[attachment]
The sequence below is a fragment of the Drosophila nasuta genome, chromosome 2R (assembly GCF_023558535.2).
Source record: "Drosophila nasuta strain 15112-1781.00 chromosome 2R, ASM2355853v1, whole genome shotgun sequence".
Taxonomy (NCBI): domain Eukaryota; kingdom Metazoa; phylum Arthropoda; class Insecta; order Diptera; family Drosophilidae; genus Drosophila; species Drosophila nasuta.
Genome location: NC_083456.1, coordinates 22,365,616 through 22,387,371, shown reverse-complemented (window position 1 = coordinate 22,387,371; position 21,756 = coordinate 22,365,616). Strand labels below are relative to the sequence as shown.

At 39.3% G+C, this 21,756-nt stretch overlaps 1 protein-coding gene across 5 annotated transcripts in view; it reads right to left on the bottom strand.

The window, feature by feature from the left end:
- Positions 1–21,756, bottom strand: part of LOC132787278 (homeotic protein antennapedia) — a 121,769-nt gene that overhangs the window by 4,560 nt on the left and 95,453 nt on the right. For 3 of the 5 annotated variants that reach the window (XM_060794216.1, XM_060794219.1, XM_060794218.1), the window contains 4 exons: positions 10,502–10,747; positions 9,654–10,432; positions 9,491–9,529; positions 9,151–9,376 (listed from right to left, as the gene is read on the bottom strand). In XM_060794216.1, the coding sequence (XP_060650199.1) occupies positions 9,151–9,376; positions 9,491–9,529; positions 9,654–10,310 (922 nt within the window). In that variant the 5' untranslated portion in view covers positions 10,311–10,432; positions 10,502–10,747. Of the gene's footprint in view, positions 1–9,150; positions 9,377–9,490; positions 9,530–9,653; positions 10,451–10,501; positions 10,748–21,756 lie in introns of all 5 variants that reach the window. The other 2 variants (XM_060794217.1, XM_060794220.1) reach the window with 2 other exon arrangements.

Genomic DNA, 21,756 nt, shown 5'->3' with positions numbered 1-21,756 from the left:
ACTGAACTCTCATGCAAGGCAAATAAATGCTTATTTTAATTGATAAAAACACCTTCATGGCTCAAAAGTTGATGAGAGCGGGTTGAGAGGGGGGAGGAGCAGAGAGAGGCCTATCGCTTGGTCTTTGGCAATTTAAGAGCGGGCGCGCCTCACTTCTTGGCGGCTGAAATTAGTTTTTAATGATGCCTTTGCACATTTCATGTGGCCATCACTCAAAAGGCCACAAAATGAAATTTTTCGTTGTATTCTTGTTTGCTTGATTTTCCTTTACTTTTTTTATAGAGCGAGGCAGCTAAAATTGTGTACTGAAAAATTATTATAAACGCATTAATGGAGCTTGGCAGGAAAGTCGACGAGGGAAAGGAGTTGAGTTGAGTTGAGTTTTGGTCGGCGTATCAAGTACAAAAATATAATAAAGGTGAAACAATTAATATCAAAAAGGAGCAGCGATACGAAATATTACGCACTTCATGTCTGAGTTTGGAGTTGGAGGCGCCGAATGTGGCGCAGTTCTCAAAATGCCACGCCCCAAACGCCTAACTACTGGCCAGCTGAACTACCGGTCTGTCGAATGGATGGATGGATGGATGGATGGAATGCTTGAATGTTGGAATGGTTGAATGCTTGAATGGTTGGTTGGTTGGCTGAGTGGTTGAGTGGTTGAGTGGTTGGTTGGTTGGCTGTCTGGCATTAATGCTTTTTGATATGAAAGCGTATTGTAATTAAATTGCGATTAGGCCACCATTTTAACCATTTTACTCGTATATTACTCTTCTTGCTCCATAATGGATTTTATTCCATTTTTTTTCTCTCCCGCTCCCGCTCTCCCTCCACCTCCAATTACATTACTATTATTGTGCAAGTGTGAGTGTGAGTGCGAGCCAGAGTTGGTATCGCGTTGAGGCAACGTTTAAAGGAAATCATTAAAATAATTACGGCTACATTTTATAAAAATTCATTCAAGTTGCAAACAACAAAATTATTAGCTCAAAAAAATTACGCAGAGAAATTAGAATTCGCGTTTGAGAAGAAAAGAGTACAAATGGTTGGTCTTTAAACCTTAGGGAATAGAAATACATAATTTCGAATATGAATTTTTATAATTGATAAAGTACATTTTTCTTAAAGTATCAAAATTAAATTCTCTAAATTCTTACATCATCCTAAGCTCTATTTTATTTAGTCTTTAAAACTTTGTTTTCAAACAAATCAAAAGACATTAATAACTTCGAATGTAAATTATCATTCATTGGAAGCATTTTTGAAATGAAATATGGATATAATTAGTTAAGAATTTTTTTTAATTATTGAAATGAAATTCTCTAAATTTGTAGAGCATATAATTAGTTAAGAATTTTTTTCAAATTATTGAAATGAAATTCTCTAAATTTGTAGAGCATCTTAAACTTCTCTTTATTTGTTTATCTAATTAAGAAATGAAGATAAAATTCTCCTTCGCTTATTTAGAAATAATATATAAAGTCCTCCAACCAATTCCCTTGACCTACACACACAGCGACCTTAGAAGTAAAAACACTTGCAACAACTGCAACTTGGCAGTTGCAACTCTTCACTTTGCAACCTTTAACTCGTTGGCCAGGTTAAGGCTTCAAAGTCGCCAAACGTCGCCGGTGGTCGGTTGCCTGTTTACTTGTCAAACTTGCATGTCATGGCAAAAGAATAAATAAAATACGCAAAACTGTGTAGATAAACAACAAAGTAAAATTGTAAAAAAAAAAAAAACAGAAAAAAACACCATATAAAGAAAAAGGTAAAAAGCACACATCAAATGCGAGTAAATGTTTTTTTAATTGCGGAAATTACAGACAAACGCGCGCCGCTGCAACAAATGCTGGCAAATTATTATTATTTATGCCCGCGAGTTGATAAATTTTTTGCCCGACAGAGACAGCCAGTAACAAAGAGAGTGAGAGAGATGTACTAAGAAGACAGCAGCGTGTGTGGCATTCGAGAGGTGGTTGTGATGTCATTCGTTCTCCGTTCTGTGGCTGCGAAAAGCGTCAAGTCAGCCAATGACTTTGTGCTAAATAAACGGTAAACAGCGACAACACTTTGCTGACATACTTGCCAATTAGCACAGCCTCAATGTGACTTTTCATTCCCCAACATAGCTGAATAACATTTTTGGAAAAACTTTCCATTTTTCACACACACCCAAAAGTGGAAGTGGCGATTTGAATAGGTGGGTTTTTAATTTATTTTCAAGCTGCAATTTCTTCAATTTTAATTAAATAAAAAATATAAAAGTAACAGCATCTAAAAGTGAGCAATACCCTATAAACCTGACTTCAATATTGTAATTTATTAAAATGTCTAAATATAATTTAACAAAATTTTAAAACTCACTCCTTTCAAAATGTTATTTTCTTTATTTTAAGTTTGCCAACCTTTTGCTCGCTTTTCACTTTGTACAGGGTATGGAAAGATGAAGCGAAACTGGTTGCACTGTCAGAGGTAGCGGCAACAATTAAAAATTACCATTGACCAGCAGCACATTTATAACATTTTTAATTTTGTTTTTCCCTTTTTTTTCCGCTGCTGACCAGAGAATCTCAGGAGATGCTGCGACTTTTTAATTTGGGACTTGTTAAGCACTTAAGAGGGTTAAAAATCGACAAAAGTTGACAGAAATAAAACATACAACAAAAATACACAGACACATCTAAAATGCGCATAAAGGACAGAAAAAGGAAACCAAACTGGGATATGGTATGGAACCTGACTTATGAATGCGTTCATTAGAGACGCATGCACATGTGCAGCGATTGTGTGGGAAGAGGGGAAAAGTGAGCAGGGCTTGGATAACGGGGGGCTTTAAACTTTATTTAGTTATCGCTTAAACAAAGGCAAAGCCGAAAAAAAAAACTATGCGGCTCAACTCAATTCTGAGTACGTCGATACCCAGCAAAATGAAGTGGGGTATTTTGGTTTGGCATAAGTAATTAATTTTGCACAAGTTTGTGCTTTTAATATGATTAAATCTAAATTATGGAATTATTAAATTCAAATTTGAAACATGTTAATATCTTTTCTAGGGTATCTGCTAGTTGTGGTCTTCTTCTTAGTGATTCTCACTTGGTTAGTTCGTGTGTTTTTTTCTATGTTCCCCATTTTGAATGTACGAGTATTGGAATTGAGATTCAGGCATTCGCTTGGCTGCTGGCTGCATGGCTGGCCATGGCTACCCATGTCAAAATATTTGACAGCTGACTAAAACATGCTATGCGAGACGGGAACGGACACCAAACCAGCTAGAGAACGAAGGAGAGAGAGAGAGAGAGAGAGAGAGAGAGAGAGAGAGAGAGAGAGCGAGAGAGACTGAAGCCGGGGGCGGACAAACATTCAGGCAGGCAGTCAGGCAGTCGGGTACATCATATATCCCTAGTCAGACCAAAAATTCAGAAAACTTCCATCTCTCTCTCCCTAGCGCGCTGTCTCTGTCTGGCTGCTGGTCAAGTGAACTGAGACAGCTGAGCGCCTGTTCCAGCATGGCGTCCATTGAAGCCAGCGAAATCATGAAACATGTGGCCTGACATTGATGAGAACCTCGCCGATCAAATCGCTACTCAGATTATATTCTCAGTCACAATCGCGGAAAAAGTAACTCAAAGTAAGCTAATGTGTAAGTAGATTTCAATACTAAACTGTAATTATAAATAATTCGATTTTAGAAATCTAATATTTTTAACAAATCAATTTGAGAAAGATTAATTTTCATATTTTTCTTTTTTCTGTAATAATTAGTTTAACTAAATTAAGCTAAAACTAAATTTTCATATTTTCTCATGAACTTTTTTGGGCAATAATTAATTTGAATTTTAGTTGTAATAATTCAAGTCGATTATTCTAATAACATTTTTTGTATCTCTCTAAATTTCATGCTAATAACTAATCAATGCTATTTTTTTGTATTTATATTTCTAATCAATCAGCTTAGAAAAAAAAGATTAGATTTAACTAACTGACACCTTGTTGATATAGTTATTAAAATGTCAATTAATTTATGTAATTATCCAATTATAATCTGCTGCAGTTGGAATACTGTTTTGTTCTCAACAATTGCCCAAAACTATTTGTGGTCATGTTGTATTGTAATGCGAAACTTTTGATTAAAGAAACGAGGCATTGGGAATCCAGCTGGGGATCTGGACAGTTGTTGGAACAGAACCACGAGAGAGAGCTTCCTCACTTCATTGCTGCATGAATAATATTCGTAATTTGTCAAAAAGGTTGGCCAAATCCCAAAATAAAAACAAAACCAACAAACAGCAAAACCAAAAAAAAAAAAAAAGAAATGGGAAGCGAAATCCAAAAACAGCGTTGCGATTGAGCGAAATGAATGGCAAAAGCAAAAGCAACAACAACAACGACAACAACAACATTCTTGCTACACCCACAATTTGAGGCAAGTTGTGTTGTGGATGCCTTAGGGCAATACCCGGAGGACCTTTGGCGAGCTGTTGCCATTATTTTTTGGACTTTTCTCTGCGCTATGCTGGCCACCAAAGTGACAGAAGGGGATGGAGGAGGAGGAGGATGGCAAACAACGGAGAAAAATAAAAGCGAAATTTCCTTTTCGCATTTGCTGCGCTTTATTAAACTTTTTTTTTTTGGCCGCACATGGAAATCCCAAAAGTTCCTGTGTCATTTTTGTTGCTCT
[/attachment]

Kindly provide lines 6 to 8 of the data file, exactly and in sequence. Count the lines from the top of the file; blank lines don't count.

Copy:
The window, feature by feature from the left end:
- Positions 1–21,756, bottom strand: part of LOC132787278 (homeotic protein antennapedia) — a 121,769-nt gene that overhangs the window by 4,560 nt on the left and 95,453 nt on the right. For 3 of the 5 annotated variants that reach the window (XM_060794216.1, XM_060794219.1, XM_060794218.1), the window contains 4 exons: positions 10,502–10,747; positions 9,654–10,432; positions 9,491–9,529; positions 9,151–9,376 (listed from right to left, as the gene is read on the bottom strand). In XM_060794216.1, the coding sequence (XP_060650199.1) occupies positions 9,151–9,376; positions 9,491–9,529; positions 9,654–10,310 (922 nt within the window). In that variant the 5' untranslated portion in view covers positions 10,311–10,432; positions 10,502–10,747. Of the gene's footprint in view, positions 1–9,150; positions 9,377–9,490; positions 9,530–9,653; positions 10,451–10,501; positions 10,748–21,756 lie in introns of all 5 variants that reach the window. The other 2 variants (XM_060794217.1, XM_060794220.1) reach the window with 2 other exon arrangements.

Genomic DNA, 21,756 nt, shown 5'->3' with positions numbered 1-21,756 from the left: